Over the winter I had a call from Raytcho, one of my trail riding buddies, asking if I was interested in coming to Montenegro to do a bit of trail riding. Originally from Bulgaria he now lives in London but has a holiday home near the coast in Montenegro and likes to spend the summer there. He had been working on an idea to set up trail riding holidays using their holiday home as a base. The house is already set up for guests, having three seperate studio apartments on the ground floor : https://www.booking.com/hotel/me/apartmani-simba.en-gb.html
He had a plan to get hold of some Honda CRFs that could be used as rental bikes and the last piece of the jigsaw was to work out what routes to use, so he put out a few calls to friends to see who would be interested in helping with some scouting of trails around the area. My mate Dougie agreed to come along and planned to fly in together with his daughter Millie. I decided that driving was a better option as it seemed there might be a shortage of bikes and I always prefer to use my own bike if possible. In retrospect flying was probably the more sensible option as it took me four and a half days each way to drive with three overnight stops. On the plus side I did get to see some parts of the world that were completely new to me.

2200 Km – 4.5 days driving !

I drove through France and used the Frejus tunnel which connects France to Italy (70 Euros for the van!), across the top of Italy to Trieste. From there I had to pass through a small amount of Slovenia, where the road changed from motorway to winding A road. Then into Croatia onto a superb motorway that runs almost the length of the country. All of the above are in the EU so there were no border formalities involved. However, Montenegro is not yet in the EU, although they have adopted the Euro, which meant a 1.5 hour delay queueing to get through the border check point. You also have to switch off data roaming at this point to avoid exhorbitant charges – Raytcho was quickly able to sort out local SIM cards for us at very reasonable prices.

When I mentioned to some of my French friends that I was going to Montenegro to do some biking, the reactions were along the lines of “aren’t they still fighting ?”, “is it safe ?” and “isn’t that near Ukraine ?”. Well I can tell you that it is perfectly safe, although we did see some rather unsafe driving behaviour, and everyone we met was very friendly and welcoming.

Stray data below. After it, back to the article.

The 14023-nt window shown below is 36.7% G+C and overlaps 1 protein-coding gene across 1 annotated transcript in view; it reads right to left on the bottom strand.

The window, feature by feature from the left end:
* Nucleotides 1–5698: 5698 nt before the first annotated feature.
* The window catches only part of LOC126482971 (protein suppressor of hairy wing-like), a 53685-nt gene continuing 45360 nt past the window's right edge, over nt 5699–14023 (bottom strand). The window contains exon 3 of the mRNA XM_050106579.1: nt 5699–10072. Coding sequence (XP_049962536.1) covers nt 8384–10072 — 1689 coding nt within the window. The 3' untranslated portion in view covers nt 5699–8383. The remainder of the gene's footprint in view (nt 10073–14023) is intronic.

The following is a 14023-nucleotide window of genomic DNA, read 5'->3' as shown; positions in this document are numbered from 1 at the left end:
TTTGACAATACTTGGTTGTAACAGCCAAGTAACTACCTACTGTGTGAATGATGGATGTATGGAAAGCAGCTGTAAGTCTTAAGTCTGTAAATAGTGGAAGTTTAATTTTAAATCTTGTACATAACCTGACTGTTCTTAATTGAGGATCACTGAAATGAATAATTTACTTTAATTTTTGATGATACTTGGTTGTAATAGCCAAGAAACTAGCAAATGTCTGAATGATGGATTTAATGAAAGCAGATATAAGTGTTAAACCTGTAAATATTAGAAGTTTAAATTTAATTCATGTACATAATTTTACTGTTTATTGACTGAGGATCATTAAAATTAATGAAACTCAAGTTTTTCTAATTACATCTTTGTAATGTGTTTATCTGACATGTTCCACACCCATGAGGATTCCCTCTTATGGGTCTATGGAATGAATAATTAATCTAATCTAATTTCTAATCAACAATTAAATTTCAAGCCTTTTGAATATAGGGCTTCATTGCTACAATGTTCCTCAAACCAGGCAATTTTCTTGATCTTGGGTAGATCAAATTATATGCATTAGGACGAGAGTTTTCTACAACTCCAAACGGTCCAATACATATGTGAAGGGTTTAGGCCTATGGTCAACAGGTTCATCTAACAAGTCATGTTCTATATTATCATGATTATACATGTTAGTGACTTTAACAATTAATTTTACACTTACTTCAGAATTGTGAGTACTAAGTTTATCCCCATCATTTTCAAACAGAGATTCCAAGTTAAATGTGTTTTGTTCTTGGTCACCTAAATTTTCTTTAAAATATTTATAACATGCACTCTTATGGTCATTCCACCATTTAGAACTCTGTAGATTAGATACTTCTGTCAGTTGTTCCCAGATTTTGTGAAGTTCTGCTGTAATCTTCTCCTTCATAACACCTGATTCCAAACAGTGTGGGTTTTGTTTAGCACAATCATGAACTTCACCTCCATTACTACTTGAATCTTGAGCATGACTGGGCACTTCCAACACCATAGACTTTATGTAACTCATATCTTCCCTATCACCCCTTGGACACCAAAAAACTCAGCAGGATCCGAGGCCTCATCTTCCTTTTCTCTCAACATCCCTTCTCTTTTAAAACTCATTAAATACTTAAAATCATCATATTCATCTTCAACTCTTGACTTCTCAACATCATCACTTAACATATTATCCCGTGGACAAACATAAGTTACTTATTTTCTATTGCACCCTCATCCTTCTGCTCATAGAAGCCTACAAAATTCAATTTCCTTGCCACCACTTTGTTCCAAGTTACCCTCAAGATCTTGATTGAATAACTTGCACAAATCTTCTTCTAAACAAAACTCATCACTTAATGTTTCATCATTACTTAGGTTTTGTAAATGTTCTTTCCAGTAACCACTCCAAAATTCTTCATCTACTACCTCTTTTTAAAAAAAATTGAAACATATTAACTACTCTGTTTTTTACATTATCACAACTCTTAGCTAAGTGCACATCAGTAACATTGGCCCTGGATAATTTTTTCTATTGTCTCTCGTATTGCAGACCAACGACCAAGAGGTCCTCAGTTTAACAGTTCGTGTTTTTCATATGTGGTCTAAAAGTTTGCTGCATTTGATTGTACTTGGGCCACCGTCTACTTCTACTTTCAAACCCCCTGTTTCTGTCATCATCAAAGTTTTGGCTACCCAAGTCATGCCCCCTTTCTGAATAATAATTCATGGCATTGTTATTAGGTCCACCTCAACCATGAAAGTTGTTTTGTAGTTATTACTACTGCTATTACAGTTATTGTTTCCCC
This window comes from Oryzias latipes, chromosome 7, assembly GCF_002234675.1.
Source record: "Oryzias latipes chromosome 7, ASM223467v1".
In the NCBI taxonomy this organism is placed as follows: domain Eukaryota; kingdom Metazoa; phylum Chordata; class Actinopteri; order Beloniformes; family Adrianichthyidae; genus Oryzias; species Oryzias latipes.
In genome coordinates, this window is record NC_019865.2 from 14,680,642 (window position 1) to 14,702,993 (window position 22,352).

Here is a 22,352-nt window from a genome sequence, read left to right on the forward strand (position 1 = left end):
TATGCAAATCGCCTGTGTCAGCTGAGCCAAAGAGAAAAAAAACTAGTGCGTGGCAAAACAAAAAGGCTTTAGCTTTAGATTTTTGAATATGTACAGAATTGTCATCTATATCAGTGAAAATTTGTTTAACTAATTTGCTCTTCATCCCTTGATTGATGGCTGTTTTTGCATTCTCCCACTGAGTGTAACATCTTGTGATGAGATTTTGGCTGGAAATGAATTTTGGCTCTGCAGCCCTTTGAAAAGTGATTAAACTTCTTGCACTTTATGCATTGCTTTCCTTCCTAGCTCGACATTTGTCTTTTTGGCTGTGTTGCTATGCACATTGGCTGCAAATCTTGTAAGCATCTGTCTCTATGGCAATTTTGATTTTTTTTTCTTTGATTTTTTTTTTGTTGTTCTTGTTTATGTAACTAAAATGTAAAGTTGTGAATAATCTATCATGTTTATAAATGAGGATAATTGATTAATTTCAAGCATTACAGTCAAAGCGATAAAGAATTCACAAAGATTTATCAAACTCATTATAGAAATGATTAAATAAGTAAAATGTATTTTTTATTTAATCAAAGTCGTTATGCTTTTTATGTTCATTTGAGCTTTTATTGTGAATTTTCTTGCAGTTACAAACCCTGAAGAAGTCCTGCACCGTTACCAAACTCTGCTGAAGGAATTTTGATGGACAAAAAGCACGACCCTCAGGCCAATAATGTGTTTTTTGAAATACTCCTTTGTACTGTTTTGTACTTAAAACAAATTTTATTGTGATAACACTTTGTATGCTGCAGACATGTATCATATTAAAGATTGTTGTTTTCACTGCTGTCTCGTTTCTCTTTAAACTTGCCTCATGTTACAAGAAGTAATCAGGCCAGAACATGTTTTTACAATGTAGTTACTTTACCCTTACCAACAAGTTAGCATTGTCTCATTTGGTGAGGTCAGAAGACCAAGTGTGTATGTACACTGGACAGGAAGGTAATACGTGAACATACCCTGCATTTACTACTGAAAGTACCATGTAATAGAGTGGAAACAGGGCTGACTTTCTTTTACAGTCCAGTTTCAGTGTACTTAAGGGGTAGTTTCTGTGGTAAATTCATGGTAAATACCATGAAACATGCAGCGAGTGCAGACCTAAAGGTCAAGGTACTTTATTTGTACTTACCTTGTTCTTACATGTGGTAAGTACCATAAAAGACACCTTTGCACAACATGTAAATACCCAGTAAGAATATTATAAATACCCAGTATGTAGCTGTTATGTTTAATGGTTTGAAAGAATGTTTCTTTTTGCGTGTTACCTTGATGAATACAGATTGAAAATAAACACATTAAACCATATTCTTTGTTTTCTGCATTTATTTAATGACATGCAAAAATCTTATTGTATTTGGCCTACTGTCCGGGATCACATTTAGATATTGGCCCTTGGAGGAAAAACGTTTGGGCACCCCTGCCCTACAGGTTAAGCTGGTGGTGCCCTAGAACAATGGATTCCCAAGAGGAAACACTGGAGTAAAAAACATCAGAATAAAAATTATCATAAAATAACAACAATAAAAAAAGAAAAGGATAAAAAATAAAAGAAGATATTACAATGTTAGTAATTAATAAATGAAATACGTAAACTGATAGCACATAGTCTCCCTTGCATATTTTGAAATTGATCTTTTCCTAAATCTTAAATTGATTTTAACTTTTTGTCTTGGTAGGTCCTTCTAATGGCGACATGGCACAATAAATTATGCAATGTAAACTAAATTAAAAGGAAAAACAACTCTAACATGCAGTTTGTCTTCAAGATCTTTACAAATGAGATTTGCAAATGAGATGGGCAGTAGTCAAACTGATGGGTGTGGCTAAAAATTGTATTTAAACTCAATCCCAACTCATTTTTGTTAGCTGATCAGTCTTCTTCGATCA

Montenegro on the Map

We stayed close to Bar, right on the coast in the south of the country. For our scouting trips we limited ourselves to routes that were achievable in a day so that potential clients would be able to return to base every night. This ruled out much of the North of the country which would require staying overnight, but as this area is quite mountainous and there was still snow on high ground, it was the sensible option. We did go as far as Albania in the East and Bosnia in the West.
Montengro is about half the size of Wales and has about 20% of the that country’s population at 630,000 people so it is quite sparsely populated. Relative to the UK it is very mountainous – the highest we rode was 1840m, the highest point in the UK is Ben Nevis at 1345m.

En route alog the Montenegro coast road

I had brought my KTM 300 TPI, Raytcho was riding his GasGas ES700 Enduro and also had another KTM 300 and a Beta Alp available for guests to use. Dougie was hoping to be able to use a CRF250 which was also part of Raytcho’s fleet, but that had unfortunately been sold the previous week. However, once he had fiddled about with the suspension he felt reasonably happy on the KTM – apart from the piece of 2×4 that KTM call a seat. In the end Raytcho and I rode for a total of 10 days and covered 1350 Km, we were joined most days by Dougie on the KTM and some days by Millie or Raytcho and Iva’s daughter Yanna riding the Beta. The general routine was that Raytcho would work out a possible route and then we tried to follow that, making sure it was all safe and rideable and looking out for other possible trails to add in. We were using the Outdoor Active app to track our progress and that proved surprisingly accurate in identifying the difference between rideable routes and hiking routes (which were generally too difficult to ride).